$77 million is what they planned on spending on this.

This enabled a number of senators to issue press releases. You can find them on the Internet saying that they were cosponsoring the bill and that they were pro-father and pro-family. I have little doubt that the program if it passed would do some good, but it is the clearest illustration of the limits and the approach of government in dealing with problems. All they could do was spend money on the problem and the money they're talking about, $77 million. Thatís a lot of money isn't it? Well it would have amounted to about three dollars per kid living without a father in the house, which shows you just how much Congress can actually do about a problem like this. It was nice of the good senators to make the gesture and really about all that it is, is a gesture.

The first thing we all need to realize is this is not a problem Government can solve. We the people have created this problem, and we the people will have to solve it before it destroys our society completely. There's been a war against manhood, maleness, the father image, going on for a long time now and like fools we have allowed ourselves to be swept along by the assault.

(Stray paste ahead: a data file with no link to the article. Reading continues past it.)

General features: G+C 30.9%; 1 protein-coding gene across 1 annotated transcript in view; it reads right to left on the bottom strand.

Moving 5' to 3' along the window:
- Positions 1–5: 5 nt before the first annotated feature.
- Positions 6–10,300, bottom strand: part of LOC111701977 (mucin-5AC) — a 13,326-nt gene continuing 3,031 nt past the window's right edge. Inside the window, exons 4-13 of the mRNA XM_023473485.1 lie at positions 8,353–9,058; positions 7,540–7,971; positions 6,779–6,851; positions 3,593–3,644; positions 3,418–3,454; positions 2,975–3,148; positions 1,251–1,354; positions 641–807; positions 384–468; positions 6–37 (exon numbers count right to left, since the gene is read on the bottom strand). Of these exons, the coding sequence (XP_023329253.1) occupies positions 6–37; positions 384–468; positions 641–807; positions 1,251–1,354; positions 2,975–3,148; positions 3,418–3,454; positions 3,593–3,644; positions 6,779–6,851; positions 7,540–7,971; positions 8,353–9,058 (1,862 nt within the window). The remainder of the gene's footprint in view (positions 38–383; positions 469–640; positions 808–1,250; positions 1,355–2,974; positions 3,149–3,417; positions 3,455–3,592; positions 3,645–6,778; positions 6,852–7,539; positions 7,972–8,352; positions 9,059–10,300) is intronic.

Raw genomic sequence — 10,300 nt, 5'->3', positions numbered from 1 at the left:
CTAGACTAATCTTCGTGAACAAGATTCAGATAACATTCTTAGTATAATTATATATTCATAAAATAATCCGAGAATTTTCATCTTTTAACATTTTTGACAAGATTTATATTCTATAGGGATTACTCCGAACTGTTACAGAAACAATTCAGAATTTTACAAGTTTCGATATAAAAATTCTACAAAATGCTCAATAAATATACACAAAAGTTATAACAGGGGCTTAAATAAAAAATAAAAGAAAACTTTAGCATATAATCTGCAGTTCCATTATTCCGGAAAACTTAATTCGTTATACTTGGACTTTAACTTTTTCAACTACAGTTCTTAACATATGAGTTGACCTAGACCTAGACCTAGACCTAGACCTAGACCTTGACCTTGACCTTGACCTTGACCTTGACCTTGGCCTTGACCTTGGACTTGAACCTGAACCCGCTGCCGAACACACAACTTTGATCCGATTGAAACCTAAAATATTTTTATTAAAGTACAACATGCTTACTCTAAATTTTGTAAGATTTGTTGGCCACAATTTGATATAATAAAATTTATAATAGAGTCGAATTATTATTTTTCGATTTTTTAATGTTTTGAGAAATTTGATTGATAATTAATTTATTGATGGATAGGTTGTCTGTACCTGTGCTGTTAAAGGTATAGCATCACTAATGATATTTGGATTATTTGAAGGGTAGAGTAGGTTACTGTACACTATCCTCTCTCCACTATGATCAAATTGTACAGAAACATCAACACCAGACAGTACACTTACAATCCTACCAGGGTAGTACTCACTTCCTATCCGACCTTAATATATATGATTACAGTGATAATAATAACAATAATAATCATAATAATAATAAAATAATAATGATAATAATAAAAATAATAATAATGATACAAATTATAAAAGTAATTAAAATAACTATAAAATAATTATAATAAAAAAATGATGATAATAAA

Egalitarianism and Individualism

Robert Bork identified two dominant ideas that moved this war forward. One is radical egalitarianism as he calls it. Egalitarianism, from the word equal, "is a position resulting from, or characterized in the belief in equality of all people, especially in political, economic or social life." That is wonderful.

The only problem with it is, people aren't equal, which Bork recognized. People were not created equal, they do not continue to be equal. They are equal before the law and that is the best you can hope for, if we could even get there.

The other problem is radical individualism. Individualism is the pursuit of the individual, rather than common or collective interests, or egoism. Since we are all equal, they think, we are like interchangeable parts, you can lose or toss one dad out the window and bring in another one, or even toss dad out and bring in another woman. After all, we are all equal and it really doesn't matter whether there's a man in the house, right? Well not really.